At this week’s conference of the Pension Lawyers Association (PLA) in Cape Town, lawyers highlighted that, despite amendments to the Pension Funds Act, funds are often unable to help non-member spouses receive what they believe they are entitled to following a divorce.
This is the case when former spouses who are not fund members try to access the retirement benefits of an ex-spouse who is no longer an active member of a fund, or when non-member spouses try to prevent a member-spouse from withdrawing a benefit before a divorce is granted.
Naleen Jeram, the legal manager at MMI Group and adjunct professor in the law faculty of the University of Cape Town, recounted how the Pension Funds Act was amended in 2007 to allow divorcing couples to split the member spouse’s retirement savings in line with the divorce order, and so that the fund could pay the relevant portion to the non-member spouse or to his or her retirement fund.
Until then, the non-member spouse had to note a claim against the member’s savings and wait until the member spouse withdrew or retired from the fund. In the interim, he or she lost out on the investment growth on the savings.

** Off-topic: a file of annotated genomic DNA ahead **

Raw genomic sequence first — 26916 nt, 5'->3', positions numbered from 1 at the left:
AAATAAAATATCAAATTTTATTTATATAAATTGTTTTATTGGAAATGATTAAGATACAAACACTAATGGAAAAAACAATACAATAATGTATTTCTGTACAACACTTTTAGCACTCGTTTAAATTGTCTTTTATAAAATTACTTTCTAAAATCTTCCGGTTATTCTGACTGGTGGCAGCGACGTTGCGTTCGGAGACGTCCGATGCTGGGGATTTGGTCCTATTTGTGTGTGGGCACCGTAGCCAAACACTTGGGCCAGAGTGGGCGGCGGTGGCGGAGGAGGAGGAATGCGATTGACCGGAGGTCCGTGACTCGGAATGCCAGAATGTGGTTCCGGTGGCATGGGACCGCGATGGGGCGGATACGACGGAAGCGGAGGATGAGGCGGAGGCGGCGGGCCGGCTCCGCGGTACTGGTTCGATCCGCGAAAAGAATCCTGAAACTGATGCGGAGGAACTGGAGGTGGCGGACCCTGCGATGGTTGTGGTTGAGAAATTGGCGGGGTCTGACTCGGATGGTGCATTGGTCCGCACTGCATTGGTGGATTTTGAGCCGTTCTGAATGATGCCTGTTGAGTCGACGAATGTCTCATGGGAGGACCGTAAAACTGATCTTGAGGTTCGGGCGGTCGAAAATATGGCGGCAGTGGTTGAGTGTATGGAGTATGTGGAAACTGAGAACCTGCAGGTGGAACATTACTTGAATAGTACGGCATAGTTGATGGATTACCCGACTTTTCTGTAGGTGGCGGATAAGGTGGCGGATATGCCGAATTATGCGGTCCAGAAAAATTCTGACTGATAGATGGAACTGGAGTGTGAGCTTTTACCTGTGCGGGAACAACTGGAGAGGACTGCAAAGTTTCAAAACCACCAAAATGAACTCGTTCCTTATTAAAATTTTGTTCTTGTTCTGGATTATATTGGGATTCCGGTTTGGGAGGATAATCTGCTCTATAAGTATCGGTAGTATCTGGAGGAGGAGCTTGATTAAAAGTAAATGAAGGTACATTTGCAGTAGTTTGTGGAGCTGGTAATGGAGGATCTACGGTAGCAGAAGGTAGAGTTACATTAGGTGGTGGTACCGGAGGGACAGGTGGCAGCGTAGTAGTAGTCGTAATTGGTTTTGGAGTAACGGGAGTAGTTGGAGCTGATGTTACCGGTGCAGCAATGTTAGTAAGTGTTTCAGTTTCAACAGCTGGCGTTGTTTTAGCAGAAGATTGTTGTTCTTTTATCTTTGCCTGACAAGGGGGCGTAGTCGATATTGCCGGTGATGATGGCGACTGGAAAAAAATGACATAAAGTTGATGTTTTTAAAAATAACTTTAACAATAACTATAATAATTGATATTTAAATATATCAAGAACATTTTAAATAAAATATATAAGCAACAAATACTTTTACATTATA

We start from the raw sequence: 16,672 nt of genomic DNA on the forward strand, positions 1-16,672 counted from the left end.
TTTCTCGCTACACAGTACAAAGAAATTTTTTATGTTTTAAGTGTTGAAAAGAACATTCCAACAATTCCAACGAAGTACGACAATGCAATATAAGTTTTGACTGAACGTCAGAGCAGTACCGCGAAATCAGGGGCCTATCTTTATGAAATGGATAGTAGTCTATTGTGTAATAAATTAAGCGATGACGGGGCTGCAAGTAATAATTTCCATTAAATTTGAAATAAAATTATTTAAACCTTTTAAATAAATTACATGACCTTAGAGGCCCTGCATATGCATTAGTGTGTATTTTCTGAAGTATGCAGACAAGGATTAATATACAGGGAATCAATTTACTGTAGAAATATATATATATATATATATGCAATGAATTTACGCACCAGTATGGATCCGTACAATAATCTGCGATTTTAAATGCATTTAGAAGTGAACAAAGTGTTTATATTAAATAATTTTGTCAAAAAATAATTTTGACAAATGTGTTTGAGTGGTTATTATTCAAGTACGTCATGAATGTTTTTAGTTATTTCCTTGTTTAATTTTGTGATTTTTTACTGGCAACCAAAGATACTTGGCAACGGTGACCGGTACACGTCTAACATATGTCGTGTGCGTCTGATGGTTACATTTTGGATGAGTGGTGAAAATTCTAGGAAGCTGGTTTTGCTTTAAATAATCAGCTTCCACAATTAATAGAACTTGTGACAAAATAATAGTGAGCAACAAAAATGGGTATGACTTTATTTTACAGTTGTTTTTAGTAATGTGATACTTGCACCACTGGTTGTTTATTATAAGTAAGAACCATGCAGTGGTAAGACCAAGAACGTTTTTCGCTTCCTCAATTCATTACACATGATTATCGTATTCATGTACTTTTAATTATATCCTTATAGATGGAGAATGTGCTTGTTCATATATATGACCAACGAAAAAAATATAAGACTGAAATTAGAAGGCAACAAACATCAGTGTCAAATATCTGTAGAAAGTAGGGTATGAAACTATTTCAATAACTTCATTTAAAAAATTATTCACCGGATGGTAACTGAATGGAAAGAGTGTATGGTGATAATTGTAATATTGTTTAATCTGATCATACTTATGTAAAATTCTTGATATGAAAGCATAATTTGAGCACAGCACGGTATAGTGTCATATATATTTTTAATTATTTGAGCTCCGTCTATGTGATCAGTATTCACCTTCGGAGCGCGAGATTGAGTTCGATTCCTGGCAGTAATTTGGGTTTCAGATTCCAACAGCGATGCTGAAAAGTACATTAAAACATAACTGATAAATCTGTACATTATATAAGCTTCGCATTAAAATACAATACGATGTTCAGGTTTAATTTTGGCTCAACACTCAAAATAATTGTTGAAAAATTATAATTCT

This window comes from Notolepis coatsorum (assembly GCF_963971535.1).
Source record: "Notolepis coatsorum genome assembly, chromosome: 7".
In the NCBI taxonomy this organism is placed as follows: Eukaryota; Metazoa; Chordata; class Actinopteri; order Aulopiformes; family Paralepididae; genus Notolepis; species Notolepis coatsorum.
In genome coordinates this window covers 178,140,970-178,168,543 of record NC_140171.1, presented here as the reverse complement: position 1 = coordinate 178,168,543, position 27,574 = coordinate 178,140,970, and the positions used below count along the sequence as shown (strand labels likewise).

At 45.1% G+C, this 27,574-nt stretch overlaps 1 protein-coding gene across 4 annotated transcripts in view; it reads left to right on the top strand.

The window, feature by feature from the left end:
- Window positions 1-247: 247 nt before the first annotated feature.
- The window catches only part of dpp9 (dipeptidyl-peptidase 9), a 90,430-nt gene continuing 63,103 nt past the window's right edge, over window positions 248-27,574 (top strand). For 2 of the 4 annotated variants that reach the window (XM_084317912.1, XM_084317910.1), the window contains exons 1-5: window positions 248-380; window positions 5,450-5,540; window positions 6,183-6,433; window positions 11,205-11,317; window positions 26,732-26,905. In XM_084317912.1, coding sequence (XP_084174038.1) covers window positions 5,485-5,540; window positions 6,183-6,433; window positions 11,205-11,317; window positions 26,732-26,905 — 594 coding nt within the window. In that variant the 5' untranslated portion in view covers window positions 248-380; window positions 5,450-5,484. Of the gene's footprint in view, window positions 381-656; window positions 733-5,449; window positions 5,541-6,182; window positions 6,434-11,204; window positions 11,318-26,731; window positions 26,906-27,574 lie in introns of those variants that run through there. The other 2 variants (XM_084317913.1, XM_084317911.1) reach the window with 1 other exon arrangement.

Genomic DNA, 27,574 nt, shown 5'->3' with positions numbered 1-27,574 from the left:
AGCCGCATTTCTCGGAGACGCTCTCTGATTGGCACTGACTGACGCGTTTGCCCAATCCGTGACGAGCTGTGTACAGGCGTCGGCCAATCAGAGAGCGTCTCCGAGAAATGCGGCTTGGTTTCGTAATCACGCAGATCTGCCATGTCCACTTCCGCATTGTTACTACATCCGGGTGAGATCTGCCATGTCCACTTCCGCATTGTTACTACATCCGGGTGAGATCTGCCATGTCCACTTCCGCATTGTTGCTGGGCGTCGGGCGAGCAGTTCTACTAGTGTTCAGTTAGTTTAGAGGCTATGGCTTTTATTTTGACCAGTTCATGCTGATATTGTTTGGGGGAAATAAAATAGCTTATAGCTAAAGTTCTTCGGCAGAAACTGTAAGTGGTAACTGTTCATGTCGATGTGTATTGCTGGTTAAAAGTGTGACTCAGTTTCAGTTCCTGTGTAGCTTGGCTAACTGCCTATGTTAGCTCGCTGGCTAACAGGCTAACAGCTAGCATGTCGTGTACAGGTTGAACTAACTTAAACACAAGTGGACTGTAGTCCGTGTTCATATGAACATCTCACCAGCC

But after the amendment, divorcees found they were still unable to access their share of a former spouse’s retirement savings if their former spouse was a deferred member of the fund or received a pension from the fund.
Jeram says that, until 2007, all the amendments were made to the Divorce Act, but, for unknown reasons, from 2007 all the amendments dealing with divorce benefits were made to the Pension Funds Act. This has created uncertainty and led to many of the problems faced by divorcing spouses today. He called on lawmakers to bring all the laws that deal with divorce benefits under one Act.
In order to address the problems that divorcees face when accessing a former spouse’s benefits when the member spouse is a deferred member or a pensioner, the Pension Funds Act was amended with effect from February 28, 2014, specifically to allow for deductions to be made from the pension benefit of a deferred member or pensioner and so that payment could be made to a non-member spouse in terms of a divorce order.
Jeram says a deferred member is someone who has not yet retired, but who left the service of the employer that sponsors the fund before his or her normal retirement date, as set out in the fund’s rules. Such a member elects to leave his or her benefits in the fund. Your rights to benefits when you are a deferred member are defined in the fund’s rules.